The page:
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Federal Permitting Process

The Port of New Orleans has begun a detailed impact analysis for the proposed terminal, which is required under the National Environmental Policy Act (NEPA). This process will help the Army Corps of Engineers decide if it will issue the three permits necessary for construction.

Environmental Review Process

What is Involved?

NEPA requires federal agencies like the Army Corps of Engineers to consider how a project could impact the natural and human environments before issuing permits for construction. The Army Corps of Engineers has asked Port NOLA to move forward with the environmental review process. Port NOLA has hired an outside consultant to conduct a range of studies that cover topics like traffic, quality of life near the terminal, natural habitat and wildlife, the economy, and more.

We are going above and beyond the federal requirements by engaging in early and meaningful public involvement throughout the permitting process. Sign up to receive email updates on upcoming community meetings and input opportunities.

When the studies are complete, the results will be provided to the Army Corps of Engineers to review and utilize as they see fit in their permit decision.

What will be studied:

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Community
Assets

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Economy

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Traffic

 

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Drainage

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Wildlife

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Wetlands

Air

Air Quality

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Other Issues Identified by the Public

Get Involved Visit Army Corps Site

Key Milestones

Light bulbNot Your Typical Permitting Process

To renovate a house or build an addition, a person would need to apply for a permit with finished plans in hand. The federal permitting procedure for the Louisiana International Terminal is different. The terminal will be designed in the course of the environmental study process. 

Contact the Army Corps of Engineers

If you have questions about this project's docket, contact the Army Corps of Engineers.

Reference Permit Number MVN-2021-00270-EG

Mail

United States Army Corps of Engineers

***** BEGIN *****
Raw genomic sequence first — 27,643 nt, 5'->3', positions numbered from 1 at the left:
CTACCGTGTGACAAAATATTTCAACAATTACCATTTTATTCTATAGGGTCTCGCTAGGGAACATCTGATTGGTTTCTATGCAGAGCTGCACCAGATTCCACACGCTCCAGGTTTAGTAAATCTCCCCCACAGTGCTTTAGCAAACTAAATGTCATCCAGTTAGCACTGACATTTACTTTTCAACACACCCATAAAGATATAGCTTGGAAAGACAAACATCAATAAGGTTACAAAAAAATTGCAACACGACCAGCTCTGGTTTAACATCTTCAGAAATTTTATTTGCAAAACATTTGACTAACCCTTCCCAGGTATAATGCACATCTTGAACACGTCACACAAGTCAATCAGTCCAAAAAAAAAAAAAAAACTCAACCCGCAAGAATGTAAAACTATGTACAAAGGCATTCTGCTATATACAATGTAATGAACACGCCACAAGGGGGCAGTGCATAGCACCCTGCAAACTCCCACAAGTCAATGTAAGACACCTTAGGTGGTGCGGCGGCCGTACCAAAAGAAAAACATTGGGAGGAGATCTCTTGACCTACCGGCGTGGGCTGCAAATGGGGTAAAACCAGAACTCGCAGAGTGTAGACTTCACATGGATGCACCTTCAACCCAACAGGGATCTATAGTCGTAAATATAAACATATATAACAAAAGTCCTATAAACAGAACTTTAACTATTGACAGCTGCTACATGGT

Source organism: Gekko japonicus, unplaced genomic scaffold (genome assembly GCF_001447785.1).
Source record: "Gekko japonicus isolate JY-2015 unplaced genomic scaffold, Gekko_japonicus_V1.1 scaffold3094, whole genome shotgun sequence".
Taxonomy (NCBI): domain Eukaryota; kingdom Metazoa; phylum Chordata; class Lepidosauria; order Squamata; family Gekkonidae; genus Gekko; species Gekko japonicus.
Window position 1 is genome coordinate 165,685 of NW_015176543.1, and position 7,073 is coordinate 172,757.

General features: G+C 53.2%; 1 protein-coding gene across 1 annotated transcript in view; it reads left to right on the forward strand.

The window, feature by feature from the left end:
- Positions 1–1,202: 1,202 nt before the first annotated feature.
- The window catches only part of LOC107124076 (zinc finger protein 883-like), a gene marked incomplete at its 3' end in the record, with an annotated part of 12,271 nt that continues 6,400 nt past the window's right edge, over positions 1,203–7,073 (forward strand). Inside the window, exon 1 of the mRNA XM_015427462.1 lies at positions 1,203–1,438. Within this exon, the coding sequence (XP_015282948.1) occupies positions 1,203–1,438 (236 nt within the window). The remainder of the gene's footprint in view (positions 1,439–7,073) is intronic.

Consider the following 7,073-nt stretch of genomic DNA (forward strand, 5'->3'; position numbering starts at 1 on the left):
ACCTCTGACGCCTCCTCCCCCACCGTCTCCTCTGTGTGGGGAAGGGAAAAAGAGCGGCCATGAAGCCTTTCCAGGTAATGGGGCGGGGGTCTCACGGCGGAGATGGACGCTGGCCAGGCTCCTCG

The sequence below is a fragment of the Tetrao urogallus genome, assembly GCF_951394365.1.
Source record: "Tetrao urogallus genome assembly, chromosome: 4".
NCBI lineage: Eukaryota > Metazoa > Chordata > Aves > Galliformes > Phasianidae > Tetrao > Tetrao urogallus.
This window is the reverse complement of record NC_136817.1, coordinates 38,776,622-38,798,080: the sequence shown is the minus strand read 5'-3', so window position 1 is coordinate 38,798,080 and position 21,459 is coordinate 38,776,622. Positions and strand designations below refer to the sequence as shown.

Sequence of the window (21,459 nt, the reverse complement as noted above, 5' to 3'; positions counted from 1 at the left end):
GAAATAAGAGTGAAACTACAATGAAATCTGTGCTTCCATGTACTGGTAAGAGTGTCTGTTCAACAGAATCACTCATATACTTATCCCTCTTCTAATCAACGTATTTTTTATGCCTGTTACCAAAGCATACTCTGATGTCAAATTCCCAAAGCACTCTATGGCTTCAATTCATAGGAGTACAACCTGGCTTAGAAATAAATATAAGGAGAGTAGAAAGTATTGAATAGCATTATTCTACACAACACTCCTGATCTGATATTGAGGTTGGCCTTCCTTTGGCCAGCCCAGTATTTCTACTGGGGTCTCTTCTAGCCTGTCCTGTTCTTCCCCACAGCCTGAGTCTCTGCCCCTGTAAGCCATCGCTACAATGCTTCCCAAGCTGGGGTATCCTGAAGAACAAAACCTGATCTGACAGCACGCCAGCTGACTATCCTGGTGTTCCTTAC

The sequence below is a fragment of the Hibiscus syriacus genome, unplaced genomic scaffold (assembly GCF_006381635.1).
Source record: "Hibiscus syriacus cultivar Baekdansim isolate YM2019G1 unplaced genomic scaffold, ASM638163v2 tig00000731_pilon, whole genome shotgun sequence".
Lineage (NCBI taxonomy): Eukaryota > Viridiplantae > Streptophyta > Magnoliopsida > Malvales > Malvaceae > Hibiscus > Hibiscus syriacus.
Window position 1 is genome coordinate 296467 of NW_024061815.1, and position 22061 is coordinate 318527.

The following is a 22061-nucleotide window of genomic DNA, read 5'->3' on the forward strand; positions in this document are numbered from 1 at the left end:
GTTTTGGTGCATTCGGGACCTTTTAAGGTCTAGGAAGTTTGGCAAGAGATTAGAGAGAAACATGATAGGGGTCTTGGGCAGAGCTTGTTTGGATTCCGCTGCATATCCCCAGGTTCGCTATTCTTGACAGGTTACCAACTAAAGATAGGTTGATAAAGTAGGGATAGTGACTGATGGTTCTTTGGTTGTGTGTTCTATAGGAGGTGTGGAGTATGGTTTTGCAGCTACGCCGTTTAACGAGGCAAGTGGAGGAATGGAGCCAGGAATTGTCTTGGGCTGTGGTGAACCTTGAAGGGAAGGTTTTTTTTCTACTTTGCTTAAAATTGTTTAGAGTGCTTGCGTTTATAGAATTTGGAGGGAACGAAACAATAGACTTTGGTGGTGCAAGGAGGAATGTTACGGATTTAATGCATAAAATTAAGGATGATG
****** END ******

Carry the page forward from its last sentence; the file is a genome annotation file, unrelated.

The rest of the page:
New Orleans District, Regulatory Division (RGE)
Angelle Greer
7400 Leake Avenue
New Orleans, LA 70118

Required Permits

The Louisiana International Terminal will need federal permits because its proposed footprint overlaps with the Mississippi River, Mississippi River levee, and wetlands.

Section 404 of the Clean Water Act

A Wetlands permit is required since the project will be built where there are currently wetlands.

 

 

Section 10 of the Rivers and Harbors Act

A Navigable Waterways permit is required since the project will be built along the Mississippi River.

Section 408 of the Rivers and Harbors Act

A Civil Works Projects permit is required since the project will overlap with the Mississippi River Levee.

Recent Updates

Gov. Edwards Announces Port NOLA's Private-Public Partnership for LIT

Gov. John Bel Edwards announced a historic public-private partnership between the state of Louisiana, the Port of New Orleans and two global maritime industry leaders to build a $1.8 billion state-of-the-art container facility on the Lower Mississippi River. The Port of New Orleans is proud to partner with Ports America and Terminal Investment Limited (TIL) on the new Louisiana International Terminal in Violet. 

LIT_Gov.Edwards-P3-Announcement.jpg Learn More

 

A Terminal Layout Based on Community Feedback

In October 2022, Port NOLA announced a revised layout proposal for the Louisiana International Terminal. Guided by community feedback, our engineering team worked hard to design a layout that keeps St. Bernard Highway along the river without compromising terminal operations. 

We aim to go above and beyond the federal requirements for public involvement throughout the permitting process. Sign up for email updates on upcoming community meetings and input opportunities. 

Learn More

 

Port NOLA to Begin Environmental Study Process

As we make progress on the planned Louisiana International Terminal in St. Bernard Parish, the Port of New Orleans has hired an outside consultant to conduct additional studies.

The National Environmental Policy Act (NEPA) requires a range of environmental studies covering topics like traffic, quality of life near the terminal, natural habitat and wildlife, the economy, and more. The outside consultant will conduct those studies and will submit findings to the U.S. Army Corps of Engineers on the proposed terminal project. 

Learn More    

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